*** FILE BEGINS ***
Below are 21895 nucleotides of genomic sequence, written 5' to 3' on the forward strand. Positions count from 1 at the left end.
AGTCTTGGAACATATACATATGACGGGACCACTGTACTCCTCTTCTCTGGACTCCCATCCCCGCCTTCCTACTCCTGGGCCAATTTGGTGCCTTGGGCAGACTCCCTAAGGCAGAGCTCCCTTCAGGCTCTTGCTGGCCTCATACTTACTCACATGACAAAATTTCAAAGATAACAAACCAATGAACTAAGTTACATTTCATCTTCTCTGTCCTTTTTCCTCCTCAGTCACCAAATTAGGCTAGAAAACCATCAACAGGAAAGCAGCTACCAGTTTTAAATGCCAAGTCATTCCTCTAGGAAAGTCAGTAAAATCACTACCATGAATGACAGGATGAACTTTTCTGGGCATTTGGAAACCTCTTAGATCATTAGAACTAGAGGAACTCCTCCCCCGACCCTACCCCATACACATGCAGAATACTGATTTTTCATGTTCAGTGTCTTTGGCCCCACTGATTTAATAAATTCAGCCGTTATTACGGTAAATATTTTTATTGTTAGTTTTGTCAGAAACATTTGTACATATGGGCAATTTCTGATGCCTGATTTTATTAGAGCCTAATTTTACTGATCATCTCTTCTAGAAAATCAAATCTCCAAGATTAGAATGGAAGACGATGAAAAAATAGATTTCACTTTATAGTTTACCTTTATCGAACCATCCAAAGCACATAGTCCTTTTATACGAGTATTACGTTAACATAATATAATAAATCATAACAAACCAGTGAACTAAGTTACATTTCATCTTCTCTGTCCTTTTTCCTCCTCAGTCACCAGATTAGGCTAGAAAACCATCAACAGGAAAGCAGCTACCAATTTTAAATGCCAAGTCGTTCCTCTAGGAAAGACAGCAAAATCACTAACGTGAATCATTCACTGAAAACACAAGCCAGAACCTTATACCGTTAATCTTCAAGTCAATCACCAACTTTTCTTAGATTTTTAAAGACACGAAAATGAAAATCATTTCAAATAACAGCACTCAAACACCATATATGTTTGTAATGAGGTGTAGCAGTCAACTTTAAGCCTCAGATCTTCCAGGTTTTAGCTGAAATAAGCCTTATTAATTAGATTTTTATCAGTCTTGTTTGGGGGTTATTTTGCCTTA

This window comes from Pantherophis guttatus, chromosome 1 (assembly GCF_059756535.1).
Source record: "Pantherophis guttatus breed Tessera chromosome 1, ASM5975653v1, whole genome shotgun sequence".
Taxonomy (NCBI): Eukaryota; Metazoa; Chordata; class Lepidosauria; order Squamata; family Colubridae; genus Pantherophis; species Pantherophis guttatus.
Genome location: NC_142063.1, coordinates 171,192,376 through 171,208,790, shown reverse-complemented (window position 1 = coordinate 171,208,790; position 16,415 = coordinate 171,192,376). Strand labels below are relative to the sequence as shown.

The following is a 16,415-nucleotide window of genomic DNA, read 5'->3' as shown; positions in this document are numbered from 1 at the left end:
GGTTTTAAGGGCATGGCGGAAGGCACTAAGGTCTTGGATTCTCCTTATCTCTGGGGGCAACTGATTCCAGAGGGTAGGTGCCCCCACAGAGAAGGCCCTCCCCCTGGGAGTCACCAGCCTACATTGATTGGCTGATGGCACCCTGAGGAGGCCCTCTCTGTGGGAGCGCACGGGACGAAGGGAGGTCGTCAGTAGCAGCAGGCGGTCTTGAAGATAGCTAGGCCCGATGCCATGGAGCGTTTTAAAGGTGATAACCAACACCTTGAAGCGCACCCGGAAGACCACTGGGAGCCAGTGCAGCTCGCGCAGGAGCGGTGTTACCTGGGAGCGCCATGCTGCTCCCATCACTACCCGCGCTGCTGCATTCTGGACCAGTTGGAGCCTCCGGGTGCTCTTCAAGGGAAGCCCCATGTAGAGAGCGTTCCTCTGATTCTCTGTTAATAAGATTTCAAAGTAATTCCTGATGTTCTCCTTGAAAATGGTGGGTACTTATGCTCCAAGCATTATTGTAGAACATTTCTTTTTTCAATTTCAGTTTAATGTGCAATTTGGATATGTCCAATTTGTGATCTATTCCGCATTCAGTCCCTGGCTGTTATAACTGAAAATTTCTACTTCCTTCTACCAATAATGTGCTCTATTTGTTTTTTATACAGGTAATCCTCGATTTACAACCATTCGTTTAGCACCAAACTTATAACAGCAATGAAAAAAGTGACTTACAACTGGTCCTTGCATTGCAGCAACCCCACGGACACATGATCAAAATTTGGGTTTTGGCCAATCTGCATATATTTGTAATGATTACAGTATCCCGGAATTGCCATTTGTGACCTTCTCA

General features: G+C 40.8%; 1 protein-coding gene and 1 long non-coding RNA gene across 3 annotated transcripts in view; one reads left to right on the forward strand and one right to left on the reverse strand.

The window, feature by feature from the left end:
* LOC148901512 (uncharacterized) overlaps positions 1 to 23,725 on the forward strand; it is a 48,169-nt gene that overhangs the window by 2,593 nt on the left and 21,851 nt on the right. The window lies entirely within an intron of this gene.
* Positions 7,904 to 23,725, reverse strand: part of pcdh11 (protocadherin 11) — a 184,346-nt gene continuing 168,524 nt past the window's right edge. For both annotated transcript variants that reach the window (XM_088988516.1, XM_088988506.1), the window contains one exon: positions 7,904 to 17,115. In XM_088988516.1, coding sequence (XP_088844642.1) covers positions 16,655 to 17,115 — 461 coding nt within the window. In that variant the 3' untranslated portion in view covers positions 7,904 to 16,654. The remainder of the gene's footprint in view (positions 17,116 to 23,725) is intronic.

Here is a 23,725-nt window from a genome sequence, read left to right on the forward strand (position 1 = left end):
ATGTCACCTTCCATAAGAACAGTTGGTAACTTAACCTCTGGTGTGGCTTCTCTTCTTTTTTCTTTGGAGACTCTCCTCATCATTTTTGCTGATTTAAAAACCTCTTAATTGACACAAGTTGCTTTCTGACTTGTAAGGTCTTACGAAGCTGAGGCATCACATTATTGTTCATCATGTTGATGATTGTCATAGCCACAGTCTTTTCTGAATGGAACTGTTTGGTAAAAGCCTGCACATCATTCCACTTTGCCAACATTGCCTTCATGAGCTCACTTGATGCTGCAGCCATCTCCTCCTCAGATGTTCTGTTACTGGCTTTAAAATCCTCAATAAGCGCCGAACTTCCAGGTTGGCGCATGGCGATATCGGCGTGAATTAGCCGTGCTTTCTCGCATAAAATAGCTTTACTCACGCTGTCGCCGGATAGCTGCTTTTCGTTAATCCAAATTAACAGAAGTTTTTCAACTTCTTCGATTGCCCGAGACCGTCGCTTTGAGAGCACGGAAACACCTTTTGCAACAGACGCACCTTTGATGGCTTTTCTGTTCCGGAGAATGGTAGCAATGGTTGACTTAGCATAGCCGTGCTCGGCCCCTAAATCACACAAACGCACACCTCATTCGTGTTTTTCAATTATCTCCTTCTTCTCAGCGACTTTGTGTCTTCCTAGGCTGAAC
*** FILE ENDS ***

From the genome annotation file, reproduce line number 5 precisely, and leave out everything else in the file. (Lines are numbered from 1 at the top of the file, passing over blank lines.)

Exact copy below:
Taxonomy (NCBI): Eukaryota; Metazoa; Chordata; class Lepidosauria; order Squamata; family Colubridae; genus Pantherophis; species Pantherophis guttatus.